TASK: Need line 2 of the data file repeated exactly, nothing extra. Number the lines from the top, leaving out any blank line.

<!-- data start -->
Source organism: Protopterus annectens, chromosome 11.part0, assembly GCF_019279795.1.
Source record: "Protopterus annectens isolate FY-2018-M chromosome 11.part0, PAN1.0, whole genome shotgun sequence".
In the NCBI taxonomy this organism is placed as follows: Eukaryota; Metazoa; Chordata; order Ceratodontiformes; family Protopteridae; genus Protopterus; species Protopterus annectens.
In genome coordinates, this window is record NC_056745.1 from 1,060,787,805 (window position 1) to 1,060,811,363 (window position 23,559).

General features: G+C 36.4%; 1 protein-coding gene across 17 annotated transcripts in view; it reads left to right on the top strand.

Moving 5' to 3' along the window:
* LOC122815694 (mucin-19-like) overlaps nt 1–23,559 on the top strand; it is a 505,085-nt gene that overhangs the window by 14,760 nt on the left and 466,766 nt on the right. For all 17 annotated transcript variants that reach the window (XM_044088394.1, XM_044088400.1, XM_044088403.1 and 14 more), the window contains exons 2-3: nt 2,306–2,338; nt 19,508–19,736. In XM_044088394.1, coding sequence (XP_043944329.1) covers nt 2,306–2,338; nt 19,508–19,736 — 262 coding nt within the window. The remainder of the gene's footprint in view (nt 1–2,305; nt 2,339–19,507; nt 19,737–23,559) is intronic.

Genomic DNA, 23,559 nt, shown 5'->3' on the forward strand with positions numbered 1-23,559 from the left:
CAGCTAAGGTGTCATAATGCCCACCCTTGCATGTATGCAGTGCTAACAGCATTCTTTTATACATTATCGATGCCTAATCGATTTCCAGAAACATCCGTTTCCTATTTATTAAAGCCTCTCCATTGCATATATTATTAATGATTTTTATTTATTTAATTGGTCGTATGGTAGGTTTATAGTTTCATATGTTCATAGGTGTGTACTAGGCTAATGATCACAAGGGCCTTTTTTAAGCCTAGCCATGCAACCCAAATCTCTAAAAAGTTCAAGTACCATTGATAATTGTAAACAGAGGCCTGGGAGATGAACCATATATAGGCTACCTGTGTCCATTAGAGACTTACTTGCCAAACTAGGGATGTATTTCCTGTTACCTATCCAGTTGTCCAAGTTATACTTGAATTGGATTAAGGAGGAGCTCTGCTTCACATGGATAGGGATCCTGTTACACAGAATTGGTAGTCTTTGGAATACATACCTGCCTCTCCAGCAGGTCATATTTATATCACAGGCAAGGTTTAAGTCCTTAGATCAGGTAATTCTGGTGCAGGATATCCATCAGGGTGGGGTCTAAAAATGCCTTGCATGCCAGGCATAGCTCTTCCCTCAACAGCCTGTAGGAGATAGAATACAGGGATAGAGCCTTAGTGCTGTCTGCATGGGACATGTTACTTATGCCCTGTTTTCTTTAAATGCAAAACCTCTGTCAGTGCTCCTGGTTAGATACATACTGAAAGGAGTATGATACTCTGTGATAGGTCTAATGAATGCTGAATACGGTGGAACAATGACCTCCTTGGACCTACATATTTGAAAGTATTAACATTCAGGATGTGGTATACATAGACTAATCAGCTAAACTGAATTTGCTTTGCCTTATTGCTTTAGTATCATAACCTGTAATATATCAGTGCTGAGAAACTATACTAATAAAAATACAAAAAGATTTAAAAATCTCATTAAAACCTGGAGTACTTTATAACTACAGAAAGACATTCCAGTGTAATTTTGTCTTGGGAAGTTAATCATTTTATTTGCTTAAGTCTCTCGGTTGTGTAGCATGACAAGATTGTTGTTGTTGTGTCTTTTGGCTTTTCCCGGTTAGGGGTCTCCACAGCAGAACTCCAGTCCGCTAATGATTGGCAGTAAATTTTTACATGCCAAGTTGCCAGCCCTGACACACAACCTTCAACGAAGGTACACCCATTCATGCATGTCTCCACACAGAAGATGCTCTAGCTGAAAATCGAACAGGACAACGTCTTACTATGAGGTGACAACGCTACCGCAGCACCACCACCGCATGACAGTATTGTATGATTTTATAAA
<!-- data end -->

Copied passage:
Source record: "Protopterus annectens isolate FY-2018-M chromosome 11.part0, PAN1.0, whole genome shotgun sequence".